Lindy Chamberlain's daughter Azaria disappeared from Uluru in August 1980
Despite Mrs Chamberlain's claim Azaria was taken by a dingo, she was jailed
Mrs Chamberlain was eventually freed and pardoned after a terrible injustice
Les Harris provided expert evidence about dingoes at Azaria's original inquest
Mr Harris submitted to the coroner a dingo could have taken Azaria 'with ease'
He further submitted a dingo or dingoes could have 'totally consumed the baby'
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It was the case that captivated a nation, and the world: A mother jailed for murdering her nine-month-old daughter during a camping trip in the Australian outback - then freed after three years when new evidence suggested a dingo took and ate the girl.
Lindy Chamberlain had insisted from the start that a wild dog had snatched baby Azaria from her tent near Ayres Rock on the night of August 17, 1980.
But many - including the Australian courts - refused to believe her. There were no drag marks outside the tent, no blood, no remains, and the little girl's clothes had been removed and dumped nearby. How could a dingo have done that?
But one man who was sure Lindy was telling the truth was Les Harris, an aeronautical engineer and part-time expert in dingoes who repeatedly tried to give evidence to the courts that he was convinced would exonerate her.
Now, a trove of material he amassed about the case including photographs and a dingo skull have gone up for sale after being handed to an auction house.
Among the documents are statements he made to inquests explaining how dingoes can easily hold the weight of a baby without dragging it, could have removed clothes using their teeth, and eat their prey whole - with not even bones remaining.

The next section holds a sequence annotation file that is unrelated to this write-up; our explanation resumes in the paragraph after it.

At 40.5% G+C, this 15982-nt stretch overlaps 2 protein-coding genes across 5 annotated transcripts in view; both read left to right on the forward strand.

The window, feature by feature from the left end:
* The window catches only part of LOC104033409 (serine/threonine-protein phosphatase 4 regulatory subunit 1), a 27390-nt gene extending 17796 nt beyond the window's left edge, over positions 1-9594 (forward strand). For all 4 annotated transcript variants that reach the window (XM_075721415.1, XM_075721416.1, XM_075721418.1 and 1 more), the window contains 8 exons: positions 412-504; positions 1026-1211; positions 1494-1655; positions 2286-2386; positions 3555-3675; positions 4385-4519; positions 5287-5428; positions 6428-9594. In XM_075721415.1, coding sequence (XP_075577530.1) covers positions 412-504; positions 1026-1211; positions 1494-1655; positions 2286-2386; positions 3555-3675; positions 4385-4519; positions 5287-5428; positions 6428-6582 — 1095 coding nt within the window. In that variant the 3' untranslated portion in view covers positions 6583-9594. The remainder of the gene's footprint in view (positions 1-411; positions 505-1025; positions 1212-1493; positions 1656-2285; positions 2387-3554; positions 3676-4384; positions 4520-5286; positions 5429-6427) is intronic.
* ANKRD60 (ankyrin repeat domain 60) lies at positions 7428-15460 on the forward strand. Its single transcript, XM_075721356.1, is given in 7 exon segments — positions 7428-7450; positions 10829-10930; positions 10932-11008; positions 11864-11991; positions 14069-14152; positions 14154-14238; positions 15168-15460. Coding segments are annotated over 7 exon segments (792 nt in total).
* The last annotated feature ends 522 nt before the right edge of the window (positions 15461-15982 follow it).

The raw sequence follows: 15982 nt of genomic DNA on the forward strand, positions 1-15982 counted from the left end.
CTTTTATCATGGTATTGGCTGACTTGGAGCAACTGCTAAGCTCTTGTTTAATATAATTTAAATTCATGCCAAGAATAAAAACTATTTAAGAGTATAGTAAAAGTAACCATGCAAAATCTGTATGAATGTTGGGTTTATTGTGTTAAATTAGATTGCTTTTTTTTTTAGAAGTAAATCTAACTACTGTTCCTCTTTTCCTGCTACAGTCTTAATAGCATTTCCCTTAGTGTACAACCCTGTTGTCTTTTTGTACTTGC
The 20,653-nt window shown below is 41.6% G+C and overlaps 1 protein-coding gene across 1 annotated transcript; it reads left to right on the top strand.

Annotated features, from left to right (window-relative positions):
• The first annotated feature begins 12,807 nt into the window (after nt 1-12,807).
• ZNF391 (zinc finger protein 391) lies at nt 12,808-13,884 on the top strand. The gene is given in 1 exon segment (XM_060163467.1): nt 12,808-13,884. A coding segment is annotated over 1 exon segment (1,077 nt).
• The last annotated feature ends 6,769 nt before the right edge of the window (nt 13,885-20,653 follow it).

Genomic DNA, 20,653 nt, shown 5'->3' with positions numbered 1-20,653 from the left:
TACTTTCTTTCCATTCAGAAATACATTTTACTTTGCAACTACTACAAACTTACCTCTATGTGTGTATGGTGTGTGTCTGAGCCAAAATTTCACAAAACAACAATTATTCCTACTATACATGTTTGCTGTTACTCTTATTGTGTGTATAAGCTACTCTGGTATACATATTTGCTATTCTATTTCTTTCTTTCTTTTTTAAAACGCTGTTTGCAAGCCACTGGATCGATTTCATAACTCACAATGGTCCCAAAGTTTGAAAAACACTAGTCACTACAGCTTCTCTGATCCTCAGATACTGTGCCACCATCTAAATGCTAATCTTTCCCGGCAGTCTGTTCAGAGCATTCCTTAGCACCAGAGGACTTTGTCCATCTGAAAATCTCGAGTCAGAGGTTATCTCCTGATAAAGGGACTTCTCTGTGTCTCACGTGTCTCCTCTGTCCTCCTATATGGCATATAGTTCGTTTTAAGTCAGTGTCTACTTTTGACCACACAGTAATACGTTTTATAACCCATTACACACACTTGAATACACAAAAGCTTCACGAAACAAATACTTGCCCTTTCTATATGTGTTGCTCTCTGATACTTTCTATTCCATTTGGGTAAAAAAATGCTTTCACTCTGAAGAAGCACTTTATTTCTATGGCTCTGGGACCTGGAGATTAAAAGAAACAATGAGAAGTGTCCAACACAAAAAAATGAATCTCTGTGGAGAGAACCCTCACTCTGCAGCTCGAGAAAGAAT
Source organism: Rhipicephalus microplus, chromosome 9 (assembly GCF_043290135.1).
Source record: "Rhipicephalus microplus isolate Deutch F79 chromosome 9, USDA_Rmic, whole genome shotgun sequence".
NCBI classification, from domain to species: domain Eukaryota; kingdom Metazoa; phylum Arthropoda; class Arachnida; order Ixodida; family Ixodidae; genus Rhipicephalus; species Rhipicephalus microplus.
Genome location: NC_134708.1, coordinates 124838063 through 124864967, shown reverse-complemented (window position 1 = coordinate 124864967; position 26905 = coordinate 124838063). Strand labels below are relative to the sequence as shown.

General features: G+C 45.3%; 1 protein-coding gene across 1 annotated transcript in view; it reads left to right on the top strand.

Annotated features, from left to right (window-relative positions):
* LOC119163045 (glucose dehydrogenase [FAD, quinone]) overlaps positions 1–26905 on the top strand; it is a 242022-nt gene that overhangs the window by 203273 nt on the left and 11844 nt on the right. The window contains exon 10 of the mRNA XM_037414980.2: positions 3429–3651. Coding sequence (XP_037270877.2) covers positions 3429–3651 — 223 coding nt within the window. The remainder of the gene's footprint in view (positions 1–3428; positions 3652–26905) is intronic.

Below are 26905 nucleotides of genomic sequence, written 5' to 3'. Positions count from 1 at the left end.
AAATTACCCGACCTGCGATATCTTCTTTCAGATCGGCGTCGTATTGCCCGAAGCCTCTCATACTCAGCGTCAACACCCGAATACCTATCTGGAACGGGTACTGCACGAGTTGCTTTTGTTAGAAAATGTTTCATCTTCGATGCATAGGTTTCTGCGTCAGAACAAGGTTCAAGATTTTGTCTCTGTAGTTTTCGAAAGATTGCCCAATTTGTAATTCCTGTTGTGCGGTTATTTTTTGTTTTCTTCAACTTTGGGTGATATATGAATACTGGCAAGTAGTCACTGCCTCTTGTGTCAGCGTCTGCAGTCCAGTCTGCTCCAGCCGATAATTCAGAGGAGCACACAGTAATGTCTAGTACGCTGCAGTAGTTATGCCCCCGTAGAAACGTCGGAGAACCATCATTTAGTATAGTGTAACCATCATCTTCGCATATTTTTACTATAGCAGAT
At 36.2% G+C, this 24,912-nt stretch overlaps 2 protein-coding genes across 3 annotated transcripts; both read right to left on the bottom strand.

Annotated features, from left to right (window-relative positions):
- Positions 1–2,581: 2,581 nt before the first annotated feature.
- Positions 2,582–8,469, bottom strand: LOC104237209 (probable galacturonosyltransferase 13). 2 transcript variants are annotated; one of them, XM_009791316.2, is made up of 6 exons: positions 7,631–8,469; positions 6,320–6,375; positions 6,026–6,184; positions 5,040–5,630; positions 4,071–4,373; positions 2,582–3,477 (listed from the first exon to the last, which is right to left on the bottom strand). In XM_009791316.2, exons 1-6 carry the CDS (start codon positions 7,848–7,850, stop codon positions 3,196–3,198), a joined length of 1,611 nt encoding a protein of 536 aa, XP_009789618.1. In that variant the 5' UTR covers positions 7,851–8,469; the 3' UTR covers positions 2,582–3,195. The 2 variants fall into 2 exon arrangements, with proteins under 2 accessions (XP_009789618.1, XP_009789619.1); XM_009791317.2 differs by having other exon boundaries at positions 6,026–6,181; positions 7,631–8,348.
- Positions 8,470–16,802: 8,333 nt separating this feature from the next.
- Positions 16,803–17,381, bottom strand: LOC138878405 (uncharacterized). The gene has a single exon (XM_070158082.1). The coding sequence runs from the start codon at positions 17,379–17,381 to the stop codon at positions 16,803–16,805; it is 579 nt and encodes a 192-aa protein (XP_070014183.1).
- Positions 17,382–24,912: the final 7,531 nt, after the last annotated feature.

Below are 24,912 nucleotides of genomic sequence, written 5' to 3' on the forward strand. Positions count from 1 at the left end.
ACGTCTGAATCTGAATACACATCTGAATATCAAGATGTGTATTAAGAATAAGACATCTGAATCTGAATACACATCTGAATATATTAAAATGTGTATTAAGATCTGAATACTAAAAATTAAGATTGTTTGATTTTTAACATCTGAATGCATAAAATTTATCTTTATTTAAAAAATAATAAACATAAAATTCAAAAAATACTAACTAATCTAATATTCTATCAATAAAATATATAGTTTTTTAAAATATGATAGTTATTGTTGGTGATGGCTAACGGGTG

Lindy Chamberlain is pictured with her nine-week-old daughter Azaria at Uluru, then known as Ayers Rock, before the infant disappeared from the family's campsite in August 1980. Despite police initially believing a dingo had taken Azaria, the mother was jailed for murder
Dingo expert Les Harris, who knew Lindy was innocent from the start, kept a trove of evidence from the case as he tried to help exonerate her. Included was this famous image which was produced during the case to show whether or not a baby could fit in a dingo's jaws
For decades after Azaria disappeared from a campsite at what is now called Uluru on the night of August 17, 1980, the case would divide a nation and intrigue the world. Her mother's jailing was one of the greatest injustices in Australian legal history. Azaria is pictured at six weeks old
Harris was the president of The Dingo Foundation in the early 1980s and based his evidence on his intimate knowledge of Australia's wild dog.
He had spent years observing and documenting the habits of dingoes, a pair of which he kept in his home at Kew in Melbourne's inner suburbs.